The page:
More no smoking bans coming to Okaloosa

To: Daily Rundown Readers

HAPPY NEW YEAR

The first newsletter of the new year

Before we get started on another year of fresh, local news…I just wanted to say thanks for a great 2022! My family and I rang in the new year by eating at Stewby’s and watching the fireworks from the back of my truck on Okaloosa Island. It’s kinda become our tradition….

Last year I published 161 newsletters that were sent to thousands and thousands of readers. What I have loved the most is the feedback and emails that I receive from many of you each time I hit send! Your replies back to me are insightful and offer up perspectives on topics that I really appreciate. I can safely say that I only received 1 negative email all of last year 🙂

A byproduct of your replies also gave me more insight into where my readers are located. It’s no secret to me that the majority of Get The Coast readers are very much local (that’s my primary target), but sooooo many of you on this list are from out of town.

I don’t publish a lot of stories around touristy things so it’s always intriguing as to why someone in Ohio, for example, would subscribe to a local newsletter that focuses on harder (less sexy) news topics. As it turns out, many of you own second homes here or plan to one day move or retire here. You’ve told me that you like learning about the other aspects of the local area as you continue to make your plans to relocate here…and I love it 🙂

I have big plans for Get The Coast in 2023, mainly centered around growing revenue. That was my initial plan in my January 2022 newsletter but the year had other plans.

I will be launching more advertising and sponsorship opportunities very soon, as I get requests all the time. I’ll admit that I get more caught up in reporting the news that I do on growing revenue. (You don’t have to tell me why that’s an issue…I already know lol).

  • But I’m a creator at heart. I love to report on this community that helped raise me and feel a level of responsibility to accurately and timely bring you the news each day.

That also requires revenue to be sustainable and to also add new reporters to the team to help cover more news that I am currently not able to keep up with. (If you’re interested in advertising or becoming a corporate sponsor, simply reply to this email and we can talk about your needs)

I’d also like to take this opportunity to thank the sponsors who have been keeping Get The Coast moving:

  • Eglin Federal Credit Union
  • ERA American Real Estate
  • Okaloosa Gas
  • Lisa Norton, Realtor
  • Step One Automotive Group
  • The Boardwalk on Okaloosa Island
  • Fleet, Smith & Freeman
  • FWB Chiropractic, Dr. Scott Smith

I can’t thank you enough for trusting me with your local news. It’s not something that I take lightly. Thank you for referring others to my newsletter, for sharing the stories online and for simply reading them and showing an interest in local news.

I feel that it’s incredibly important to have local news so that you can be an informed citizen.

-Jared

SPONSORED

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PUBLIC SAFETY

OCSO Investigators’ dedication leads to arrest in 2002 Homicide Case

Back in September 2022, 37-year-old Mary Liza was arrested in California on an OCSO homicide warrant for the 2002 murder of two-year-old Marselina Liza.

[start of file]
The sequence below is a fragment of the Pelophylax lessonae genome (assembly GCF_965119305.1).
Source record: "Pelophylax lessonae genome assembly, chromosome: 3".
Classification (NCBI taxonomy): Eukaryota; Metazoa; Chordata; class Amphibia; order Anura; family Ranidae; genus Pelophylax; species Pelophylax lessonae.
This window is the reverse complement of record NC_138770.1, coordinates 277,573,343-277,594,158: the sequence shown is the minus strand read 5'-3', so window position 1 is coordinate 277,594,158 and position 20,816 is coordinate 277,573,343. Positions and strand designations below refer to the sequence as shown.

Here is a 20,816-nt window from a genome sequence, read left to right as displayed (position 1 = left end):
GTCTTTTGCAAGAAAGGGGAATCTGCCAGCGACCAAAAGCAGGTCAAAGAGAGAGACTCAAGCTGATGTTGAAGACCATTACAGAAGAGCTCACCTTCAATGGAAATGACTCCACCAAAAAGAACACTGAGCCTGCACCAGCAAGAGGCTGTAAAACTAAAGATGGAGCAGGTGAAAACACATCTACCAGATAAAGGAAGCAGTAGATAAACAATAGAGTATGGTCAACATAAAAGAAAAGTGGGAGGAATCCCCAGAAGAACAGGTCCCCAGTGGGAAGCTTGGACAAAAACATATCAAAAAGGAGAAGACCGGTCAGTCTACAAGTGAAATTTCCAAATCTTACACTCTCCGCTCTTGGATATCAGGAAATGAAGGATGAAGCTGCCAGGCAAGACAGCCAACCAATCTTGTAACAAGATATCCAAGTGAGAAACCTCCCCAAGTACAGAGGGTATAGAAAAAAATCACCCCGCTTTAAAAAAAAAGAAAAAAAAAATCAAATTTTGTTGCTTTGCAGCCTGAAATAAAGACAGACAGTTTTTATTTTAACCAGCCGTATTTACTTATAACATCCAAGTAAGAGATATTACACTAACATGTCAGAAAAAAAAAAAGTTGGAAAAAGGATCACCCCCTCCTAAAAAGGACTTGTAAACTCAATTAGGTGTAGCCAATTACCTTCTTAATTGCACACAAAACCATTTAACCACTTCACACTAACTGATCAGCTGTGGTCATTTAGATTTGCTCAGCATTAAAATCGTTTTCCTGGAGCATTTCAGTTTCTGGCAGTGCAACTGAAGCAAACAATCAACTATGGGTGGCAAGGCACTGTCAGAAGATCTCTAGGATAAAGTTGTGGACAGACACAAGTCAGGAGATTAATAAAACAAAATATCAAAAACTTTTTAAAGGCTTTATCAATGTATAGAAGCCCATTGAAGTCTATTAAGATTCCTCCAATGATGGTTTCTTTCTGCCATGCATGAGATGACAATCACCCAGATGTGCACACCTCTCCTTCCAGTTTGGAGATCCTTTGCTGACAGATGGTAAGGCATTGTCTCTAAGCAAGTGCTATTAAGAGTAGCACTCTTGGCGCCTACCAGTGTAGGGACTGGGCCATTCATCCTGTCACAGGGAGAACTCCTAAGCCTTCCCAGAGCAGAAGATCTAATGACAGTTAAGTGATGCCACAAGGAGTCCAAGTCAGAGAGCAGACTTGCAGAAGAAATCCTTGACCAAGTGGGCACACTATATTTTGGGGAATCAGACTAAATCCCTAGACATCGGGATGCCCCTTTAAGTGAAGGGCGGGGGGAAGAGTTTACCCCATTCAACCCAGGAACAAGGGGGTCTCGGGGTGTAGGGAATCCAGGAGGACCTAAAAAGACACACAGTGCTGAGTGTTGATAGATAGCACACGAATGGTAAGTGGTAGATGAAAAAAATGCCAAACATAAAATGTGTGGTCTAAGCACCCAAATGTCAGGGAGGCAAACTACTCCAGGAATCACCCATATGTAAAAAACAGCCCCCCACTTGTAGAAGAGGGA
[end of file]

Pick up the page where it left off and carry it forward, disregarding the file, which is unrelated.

• The case was reopened after investigators decided to take a fresh look at the case and noticed something new.

Captain David Allen said, “Why don’t we bring this back to the medical examiner and see what they think, because we think maybe there was a mistake made.”

After a thorough reevaluation, the medical examiner’s office agreed and changed the cause of death from homicide to shaken baby syndrome. Based on this new evidence and additional interviews, an arrest warrant for felony murder was issued for Liza.

“Based on the evidence that we had and new interviews, we were able to submit an arrest warrant for Felony murder on the mother,” added Capt. Allen. “This occurred in 2002, almost 20 years ago, she was probably very surprised when we showed up to pick her up for the death of her daughter.”

Sheriff Eric Aden spoke about the dedication of the investigators at the OCSO, saying, “It’s all about the dedication of those individuals over there in CID. They’re already overworked. Overwhelmed with the current crimes, not just the cold cases, but the current crimes that we continually receive on the daily basis.”

  • He added that they’re passionate about working their cold cases and, even if they can’t solve anything for the moment, “they still go in there and actively see if there’s anything they can turn over that could remotely result in rejuvenating that case a little bit further.”

This past year alone, the OCSO has made four arrests in cold case homicides, according to the OCSO.

  • New witness testimony and DNA solved the February 1981 death of Bert Gross near Crestview. Suspect Gary Ruff of New York passed away before the arrest warrant was activated.
  • DNA evidence in a 1983 sexual battery in Florosa led to the identification of suspect Richard Lane of Nevada.
  • New information presented to the state attorney’s office showed that the stabbing death of Eric Roberts on Okaloosa Island in April 2007 was not self-defense, leading to the arrest of Cornelius Lee of Fort Walton Beach.
  • In the 2005 murder of Luis Gonzalez on Okaloosa Island, new witness testimony and latent fingerprint comparisons led to the arrest of four suspects in the drug related shooting.

Sheriff Aden described the dedication of the investigators, saying, “You get so intimately involved in a case, especially a homicide case or any case really where someone suffers at the hands of another. These investigators, they put themselves in the family’s position as far as their passion and their commitment to the case.”